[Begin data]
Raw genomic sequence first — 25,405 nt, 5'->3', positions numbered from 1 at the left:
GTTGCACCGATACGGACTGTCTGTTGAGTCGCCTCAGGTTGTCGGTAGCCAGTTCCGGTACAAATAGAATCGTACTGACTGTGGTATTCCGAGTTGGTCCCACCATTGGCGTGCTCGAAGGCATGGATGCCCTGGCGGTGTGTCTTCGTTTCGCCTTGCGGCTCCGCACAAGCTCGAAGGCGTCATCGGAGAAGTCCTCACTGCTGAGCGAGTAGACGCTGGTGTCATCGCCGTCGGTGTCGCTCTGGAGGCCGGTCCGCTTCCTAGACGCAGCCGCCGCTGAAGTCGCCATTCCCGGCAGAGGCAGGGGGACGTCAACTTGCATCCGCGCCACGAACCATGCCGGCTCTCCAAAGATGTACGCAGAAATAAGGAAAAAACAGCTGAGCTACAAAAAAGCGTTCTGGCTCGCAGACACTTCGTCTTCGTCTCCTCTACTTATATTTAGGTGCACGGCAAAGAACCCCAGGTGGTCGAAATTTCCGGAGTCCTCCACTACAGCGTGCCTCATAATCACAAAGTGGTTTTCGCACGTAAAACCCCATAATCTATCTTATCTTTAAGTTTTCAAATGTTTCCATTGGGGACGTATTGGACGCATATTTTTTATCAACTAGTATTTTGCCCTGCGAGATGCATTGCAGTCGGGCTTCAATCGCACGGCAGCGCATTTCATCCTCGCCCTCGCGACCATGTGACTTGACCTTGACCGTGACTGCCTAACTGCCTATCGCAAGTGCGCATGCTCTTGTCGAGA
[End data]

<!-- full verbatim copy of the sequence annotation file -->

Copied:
Raw genomic sequence first — 25,405 nt, 5'->3', positions numbered from 1 at the left:
GTTGCACCGATACGGACTGTCTGTTGAGTCGCCTCAGGTTGTCGGTAGCCAGTTCCGGTACAAATAGAATCGTACTGACTGTGGTATTCCGAGTTGGTCCCACCATTGGCGTGCTCGAAGGCATGGATGCCCTGGCGGTGTGTCTTCGTTTCGCCTTGCGGCTCCGCACAAGCTCGAAGGCGTCATCGGAGAAGTCCTCACTGCTGAGCGAGTAGACGCTGGTGTCATCGCCGTCGGTGTCGCTCTGGAGGCCGGTCCGCTTCCTAGACGCAGCCGCCGCTGAAGTCGCCATTCCCGGCAGAGGCAGGGGGACGTCAACTTGCATCCGCGCCACGAACCATGCCGGCTCTCCAAAGATGTACGCAGAAATAAGGAAAAAACAGCTGAGCTACAAAAAAGCGTTCTGGCTCGCAGACACTTCGTCTTCGTCTCCTCTACTTATATTTAGGTGCACGGCAAAGAACCCCAGGTGGTCGAAATTTCCGGAGTCCTCCACTACAGCGTGCCTCATAATCACAAAGTGGTTTTCGCACGTAAAACCCCATAATCTATCTTATCTTTAAGTTTTCAAATGTTTCCATTGGGGACGTATTGGACGCATATTTTTTATCAACTAGTATTTTGCCCTGCGAGATGCATTGCAGTCGGGCTTCAATCGCACGGCAGCGCATTTCATCCTCGCCCTCGCGACCATGTGACTTGACCTTGACCGTGACTGCCTAACTGCCTATCGCAAGTGCGCATGCTCTTGTCGAGA